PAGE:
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Iris rubeosis and hyphema caused by chemical injury due to household detergent

Overview of attention for article published in Clinical Ophthalmology, November 2012
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Title
Iris rubeosis and hyphema caused by chemical injury due to household detergent
Published in
Clinical Ophthalmology, November 2012
DOI 10.2147/opth.s38255
Pubmed ID
Authors

Chikako Suto, Tetsuya Ishizuka, Hiroshi Toshida

Abstract

We report an unusual case of iris rubeosis and hyphema caused by chemical injury due to household detergent. A 74-year-old man with a 15-year history of diabetes mellitus was refilling a container with household detergent at home. He splashed the detergent in his eyes. Slit-lamp examination revealed extensive epithelial damage to the left eye, leading to a persistent corneal epithelial defect. We used a bandage soft contact lens with levofloxacin eye drops as concomitant therapy in order to promote healing. However, a strain of fluoroquinolone-resistant Corynebacterium colonized the eye, so that the corneal ulcer eventually became severe. Use of the bandage soft contact lens was discontinued. His antimicrobial agent was changed to cefmenoxime, a drug to which fluoroquinolone-resistant Corynebacterium is sensitive, and topical instillation of autologous serum subsequently promoted improvement of the ulcer. On day 38 after injury, iris rubeosis led to hyphema and ghost cell glaucoma. With improvement of his corneal epithelial defect, the iris rubeosis and hyphema regressed and his visual acuity improved to 20/25 on the left eye. To the best of our knowledge, this is the first report of a case resulting in severe complications due to chemical injury by a neutral detergent. Ophthalmologists should be aware that corneal epithelial damage may become prolonged in elderly patients with diabetes, and unexpectedly severe when wearing bandage soft contact lens, with infection of Corynebacterium resistant to fluoroquinolones, even if the chemical agent is a neutral detergent.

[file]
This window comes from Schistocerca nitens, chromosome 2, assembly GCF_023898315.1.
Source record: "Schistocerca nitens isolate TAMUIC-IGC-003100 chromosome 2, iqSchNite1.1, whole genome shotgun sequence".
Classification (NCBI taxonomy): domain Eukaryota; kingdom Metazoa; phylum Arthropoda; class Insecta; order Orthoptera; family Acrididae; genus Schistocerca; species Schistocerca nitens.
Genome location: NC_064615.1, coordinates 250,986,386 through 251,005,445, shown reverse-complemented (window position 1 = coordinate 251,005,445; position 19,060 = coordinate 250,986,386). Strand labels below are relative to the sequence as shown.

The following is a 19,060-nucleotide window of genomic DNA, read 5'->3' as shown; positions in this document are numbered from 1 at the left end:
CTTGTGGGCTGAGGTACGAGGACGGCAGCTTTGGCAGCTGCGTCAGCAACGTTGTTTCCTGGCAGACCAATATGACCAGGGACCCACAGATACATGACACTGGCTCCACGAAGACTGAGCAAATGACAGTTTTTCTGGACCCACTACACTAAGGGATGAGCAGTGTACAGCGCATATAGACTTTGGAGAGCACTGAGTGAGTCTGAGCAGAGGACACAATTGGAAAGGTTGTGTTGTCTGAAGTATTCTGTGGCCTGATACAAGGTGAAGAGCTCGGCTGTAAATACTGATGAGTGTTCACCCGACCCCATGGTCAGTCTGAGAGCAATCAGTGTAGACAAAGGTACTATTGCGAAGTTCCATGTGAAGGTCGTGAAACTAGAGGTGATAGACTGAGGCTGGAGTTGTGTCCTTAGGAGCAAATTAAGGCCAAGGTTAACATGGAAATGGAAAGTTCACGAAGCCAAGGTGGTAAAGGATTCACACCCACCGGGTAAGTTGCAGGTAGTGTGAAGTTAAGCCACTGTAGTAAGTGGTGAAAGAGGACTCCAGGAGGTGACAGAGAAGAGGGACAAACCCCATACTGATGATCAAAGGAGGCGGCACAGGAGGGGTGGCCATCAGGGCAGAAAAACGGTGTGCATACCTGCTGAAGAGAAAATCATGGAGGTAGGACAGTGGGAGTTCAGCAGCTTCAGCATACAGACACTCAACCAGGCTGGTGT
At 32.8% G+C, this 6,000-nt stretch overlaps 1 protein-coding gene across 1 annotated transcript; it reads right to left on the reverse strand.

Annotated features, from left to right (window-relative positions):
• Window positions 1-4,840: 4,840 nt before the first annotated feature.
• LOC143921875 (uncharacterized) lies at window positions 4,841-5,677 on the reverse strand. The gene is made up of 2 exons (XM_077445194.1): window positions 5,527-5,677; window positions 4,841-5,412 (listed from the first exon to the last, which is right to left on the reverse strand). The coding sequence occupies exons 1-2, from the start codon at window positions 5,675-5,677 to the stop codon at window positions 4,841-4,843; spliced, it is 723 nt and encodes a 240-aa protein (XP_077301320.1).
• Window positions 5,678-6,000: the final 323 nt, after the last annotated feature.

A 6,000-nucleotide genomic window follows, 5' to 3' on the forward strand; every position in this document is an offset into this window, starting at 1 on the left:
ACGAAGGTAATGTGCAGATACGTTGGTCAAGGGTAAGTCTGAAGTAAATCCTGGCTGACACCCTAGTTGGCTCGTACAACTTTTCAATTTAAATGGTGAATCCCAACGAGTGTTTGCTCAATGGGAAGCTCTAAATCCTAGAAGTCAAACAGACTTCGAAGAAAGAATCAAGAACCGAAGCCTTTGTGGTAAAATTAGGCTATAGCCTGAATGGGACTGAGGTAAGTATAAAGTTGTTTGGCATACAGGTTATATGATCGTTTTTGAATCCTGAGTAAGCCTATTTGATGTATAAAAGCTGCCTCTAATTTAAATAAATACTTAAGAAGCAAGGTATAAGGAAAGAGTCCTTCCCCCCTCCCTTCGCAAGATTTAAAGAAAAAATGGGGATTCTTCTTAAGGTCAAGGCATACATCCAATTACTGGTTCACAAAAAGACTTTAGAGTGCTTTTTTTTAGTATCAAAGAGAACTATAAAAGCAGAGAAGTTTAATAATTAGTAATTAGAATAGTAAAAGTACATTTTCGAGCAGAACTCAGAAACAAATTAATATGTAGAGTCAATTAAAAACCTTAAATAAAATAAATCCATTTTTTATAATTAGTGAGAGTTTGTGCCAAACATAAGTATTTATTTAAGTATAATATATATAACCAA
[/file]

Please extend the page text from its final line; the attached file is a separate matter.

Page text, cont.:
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X Demographics

The data shown below were collected from the profile of 1 X user who shared this research output. Click here to find out more about how the information was compiled.
Mendeley readers

Mendeley readers

The data shown below were compiled from readership statistics for 18 Mendeley readers of this research output. Click here to see the associated Mendeley record.

Geographical breakdown

Country Count As %
Unknown 18 100%

Demographic breakdown

Readers by professional status Count As %
Researcher 4 22%
Other 2 11%
Student > Master 2 11%
Student > Ph. D. Student 1 6%
Lecturer 1 6%
Other 2 11%
Unknown 6 33%
Readers by discipline Count As %
Medicine and Dentistry 8 44%
Biochemistry, Genetics and Molecular Biology 2 11%
Immunology and Microbiology 1 6%
Agricultural and Biological Sciences 1 6%
Unknown 6 33%
Attention Score in Context

Attention Score in Context

This research output has an Altmetric Attention Score of 1. This is our high-level measure of the quality and quantity of online attention that it has received. This Attention Score, as well as the ranking and number of research outputs shown below, was calculated when the research output was last mentioned on 01 December 2012.
All research outputs
#19,945,185
of 25,374,917 outputs
Outputs from Clinical Ophthalmology
#2,475
of 3,712 outputs
Outputs of similar age
#152,549
of 202,252 outputs
Outputs of similar age from Clinical Ophthalmology
#23
of 39 outputs
Altmetric has tracked 25,374,917 research outputs across all sources so far. This one is in the 18th percentile – i.e., 18% of other outputs scored the same or lower than it.
So far Altmetric has tracked 3,712 research outputs from this source. They receive a mean Attention Score of 4.9. This one is in the 29th percentile – i.e., 29% of its peers scored the same or lower than it.
Older research outputs will score higher simply because they've had more time to accumulate mentions. To account for age we can compare this Altmetric Attention Score to the 202,252 tracked outputs that were published within six weeks on either side of this one in any source. This one is in the 21st percentile – i.e., 21% of its contemporaries scored the same or lower than it.
We're also able to compare this research output to 39 others from the same source and published within six weeks on either side of this one. This one is in the 35th percentile – i.e., 35% of its contemporaries scored the same or lower than it.